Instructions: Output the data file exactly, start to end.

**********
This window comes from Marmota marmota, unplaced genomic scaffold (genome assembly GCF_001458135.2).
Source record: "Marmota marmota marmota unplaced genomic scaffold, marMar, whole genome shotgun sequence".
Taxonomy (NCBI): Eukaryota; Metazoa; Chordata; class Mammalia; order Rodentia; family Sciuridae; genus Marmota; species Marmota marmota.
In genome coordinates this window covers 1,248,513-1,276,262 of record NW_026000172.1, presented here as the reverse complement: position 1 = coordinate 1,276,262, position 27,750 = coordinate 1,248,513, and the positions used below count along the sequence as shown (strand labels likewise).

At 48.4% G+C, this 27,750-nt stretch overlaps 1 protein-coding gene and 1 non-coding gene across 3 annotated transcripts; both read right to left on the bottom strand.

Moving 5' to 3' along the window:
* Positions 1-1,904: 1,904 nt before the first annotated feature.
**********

This window comes from Marmota marmota, unplaced genomic scaffold (genome assembly GCF_001458135.2).
Source record: "Marmota marmota marmota unplaced genomic scaffold, marMar, whole genome shotgun sequence".
Taxonomy (NCBI): Eukaryota; Metazoa; Chordata; class Mammalia; order Rodentia; family Sciuridae; genus Marmota; species Marmota marmota.
In genome coordinates this window covers 1,248,513-1,276,262 of record NW_026000172.1, presented here as the reverse complement: position 1 = coordinate 1,276,262, position 27,750 = coordinate 1,248,513, and the positions used below count along the sequence as shown (strand labels likewise).

At 48.4% G+C, this 27,750-nt stretch overlaps 1 protein-coding gene and 1 non-coding gene across 3 annotated transcripts; both read right to left on the bottom strand.

Moving 5' to 3' along the window:
* Positions 1-1,904: 1,904 nt before the first annotated feature.